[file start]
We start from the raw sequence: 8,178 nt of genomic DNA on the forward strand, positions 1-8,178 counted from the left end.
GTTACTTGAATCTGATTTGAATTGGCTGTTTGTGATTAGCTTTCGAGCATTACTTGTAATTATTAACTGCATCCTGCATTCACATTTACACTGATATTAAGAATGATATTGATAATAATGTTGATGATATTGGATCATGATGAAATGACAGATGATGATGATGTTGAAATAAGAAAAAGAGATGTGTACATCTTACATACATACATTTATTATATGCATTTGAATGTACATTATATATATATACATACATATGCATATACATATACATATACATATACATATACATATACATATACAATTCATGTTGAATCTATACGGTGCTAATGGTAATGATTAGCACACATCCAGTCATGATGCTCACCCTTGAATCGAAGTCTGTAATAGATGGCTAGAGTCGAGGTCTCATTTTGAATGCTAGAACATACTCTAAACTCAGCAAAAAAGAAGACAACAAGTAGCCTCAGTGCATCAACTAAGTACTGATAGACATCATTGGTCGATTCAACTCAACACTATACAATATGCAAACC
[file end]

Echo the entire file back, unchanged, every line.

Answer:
We start from the raw sequence: 8,178 nt of genomic DNA on the forward strand, positions 1-8,178 counted from the left end.
GTTACTTGAATCTGATTTGAATTGGCTGTTTGTGATTAGCTTTCGAGCATTACTTGTAATTATTAACTGCATCCTGCATTCACATTTACACTGATATTAAGAATGATATTGATAATAATGTTGATGATATTGGATCATGATGAAATGACAGATGATGATGATGTTGAAATAAGAAAAAGAGATGTGTACATCTTACATACATACATTTATTATATGCATTTGAATGTACATTATATATATATACATACATATGCATATACATATACATATACATATACATATACATATACATATACAATTCATGTTGAATCTATACGGTGCTAATGGTAATGATTAGCACACATCCAGTCATGATGCTCACCCTTGAATCGAAGTCTGTAATAGATGGCTAGAGTCGAGGTCTCATTTTGAATGCTAGAACATACTCTAAACTCAGCAAAAAAGAAGACAACAAGTAGCCTCAGTGCATCAACTAAGTACTGATAGACATCATTGGTCGATTCAACTCAACACTATACAATATGCAAACC